RADIO NZ – 10:03 am on 29 August 2020
The construction of new venues for the 2023 Pacific Games could begin in May if a repatriation flight from China to Solomon Islands goes ahead next week.
A number of projects funded by the Chinese government were scheduled to get underway this year, including the construction of a new national stadium in Honiara, before Covid-19 got in the way.
Chinese largesse has been apparent in Solomon Islands since it switched diplomatic allegiance from Taiwan last September.
Despite widespread public opposition, the Solomon Islands government approved the first repatriation flight to Guangzhou on Tuesday, as well as two flights to Manila in September.
The Executive Director of the National Hosting Authority, Christian Nieng, says 19 project and embassy officials from China will be on board the flight back to Solomon Islands.
“For the PRC (People’s Republic of China), the government and their appointed architects, when they come into the country that is when we will finalise the details of the design,” he said.
“After that we expect them to be in the country for about 45 days.”
Solomon Islands students stranded in China since the pandemic began will also be aboard.
An official delegation from China were supposed to have arrived in Solomon Islands in February but remained locked out because of border closures.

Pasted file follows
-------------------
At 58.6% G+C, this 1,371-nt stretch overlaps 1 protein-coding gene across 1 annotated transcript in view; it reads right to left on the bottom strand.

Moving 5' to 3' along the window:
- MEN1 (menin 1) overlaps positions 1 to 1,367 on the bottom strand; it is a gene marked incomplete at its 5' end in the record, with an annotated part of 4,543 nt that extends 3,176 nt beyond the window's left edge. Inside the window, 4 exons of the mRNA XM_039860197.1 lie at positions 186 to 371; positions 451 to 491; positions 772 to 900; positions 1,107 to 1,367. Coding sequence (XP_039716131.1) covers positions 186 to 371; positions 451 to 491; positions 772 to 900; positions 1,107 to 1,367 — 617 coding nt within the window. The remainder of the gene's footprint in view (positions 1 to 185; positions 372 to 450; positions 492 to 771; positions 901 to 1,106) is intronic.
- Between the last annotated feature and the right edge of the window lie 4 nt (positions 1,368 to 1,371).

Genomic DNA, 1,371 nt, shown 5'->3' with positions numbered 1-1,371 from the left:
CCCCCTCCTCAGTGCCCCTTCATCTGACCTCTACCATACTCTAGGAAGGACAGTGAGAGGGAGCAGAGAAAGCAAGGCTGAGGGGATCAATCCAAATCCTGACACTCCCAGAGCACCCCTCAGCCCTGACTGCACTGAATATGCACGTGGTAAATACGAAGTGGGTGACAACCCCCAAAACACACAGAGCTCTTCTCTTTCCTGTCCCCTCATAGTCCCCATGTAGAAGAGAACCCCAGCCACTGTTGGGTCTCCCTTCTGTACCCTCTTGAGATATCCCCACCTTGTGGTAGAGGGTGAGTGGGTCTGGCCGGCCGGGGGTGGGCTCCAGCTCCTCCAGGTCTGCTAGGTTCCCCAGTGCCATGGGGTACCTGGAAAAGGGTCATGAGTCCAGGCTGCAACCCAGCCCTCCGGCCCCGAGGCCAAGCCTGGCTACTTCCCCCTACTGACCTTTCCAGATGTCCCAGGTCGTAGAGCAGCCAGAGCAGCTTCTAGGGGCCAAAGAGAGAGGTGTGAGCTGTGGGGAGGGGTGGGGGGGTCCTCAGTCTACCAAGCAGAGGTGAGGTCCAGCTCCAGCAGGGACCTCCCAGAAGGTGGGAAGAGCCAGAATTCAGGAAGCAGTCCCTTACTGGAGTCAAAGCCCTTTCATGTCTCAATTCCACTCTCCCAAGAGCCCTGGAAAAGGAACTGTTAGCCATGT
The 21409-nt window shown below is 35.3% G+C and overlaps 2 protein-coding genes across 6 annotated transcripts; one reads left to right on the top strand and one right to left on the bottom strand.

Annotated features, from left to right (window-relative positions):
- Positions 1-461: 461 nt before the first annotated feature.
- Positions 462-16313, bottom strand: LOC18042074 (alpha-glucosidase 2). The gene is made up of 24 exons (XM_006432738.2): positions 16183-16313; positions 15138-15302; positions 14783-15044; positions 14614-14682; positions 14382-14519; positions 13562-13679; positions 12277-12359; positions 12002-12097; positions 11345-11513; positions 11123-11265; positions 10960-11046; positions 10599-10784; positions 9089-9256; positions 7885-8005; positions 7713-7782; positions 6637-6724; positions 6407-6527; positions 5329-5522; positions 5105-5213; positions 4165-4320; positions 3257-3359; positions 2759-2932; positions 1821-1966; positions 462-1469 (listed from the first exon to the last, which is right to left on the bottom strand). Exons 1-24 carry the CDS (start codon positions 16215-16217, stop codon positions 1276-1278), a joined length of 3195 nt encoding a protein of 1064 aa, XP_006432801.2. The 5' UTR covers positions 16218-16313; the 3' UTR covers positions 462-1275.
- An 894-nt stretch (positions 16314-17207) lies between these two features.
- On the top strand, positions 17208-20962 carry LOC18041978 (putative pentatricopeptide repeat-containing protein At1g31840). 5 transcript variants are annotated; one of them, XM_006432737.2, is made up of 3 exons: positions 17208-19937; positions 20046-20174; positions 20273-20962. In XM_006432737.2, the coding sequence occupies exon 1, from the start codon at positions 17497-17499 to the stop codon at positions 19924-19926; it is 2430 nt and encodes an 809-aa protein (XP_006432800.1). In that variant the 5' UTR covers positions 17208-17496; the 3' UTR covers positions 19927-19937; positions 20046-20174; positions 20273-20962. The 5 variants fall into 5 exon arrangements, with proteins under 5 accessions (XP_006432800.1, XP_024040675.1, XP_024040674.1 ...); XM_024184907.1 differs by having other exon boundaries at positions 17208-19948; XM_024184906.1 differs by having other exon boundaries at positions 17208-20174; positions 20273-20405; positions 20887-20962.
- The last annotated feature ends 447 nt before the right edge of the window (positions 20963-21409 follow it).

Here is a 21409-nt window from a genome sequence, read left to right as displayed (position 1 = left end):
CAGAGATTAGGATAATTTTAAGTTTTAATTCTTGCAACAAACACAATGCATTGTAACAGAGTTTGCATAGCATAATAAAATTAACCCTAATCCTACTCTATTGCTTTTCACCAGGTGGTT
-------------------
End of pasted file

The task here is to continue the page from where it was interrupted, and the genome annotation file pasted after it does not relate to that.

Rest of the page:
The design team have continued to work remotely during the global pandemic according to Mr Nieng.
“Based on our consultations with them to make sure that they give us the right facilities that we need for the Games but also it will help the country to have sporting facilities, that’s what we can get our of hosting the Games.”
Public criticism of the proposed flights stemmed from the fact that both China and the Philippines had Covid-19 cases but Solomon Islands did not.
Solomon Islands Prime Minister Manasseh Sogavare last month reaffirmed the government’s commitment to hosting the Pacific Games, however Transparency Solomon Islands have argued that hosting a sporting event should not be a priority in the middle of a global pandemic.
Mr Nieng said the Chinese Government will be footing the bill for the repatriation flight as well as the quarantine costs of the Pacific Games workers.
“The same rule with regards to quarantine applies to everyone who comes in and goes out of the country so definitely it will apply to our friends from People’s Republic of China as well.”
A construction firm is yet to be appointed for the Chinese funded projects but if design work is able to resume next month the government says all venues will be on track to be completed by May 2023, two months out from the start of the Games.
Meanwhile, a team from Indonesia is ready to start construction of the multi-purpose hall as soon as they can get back into the country.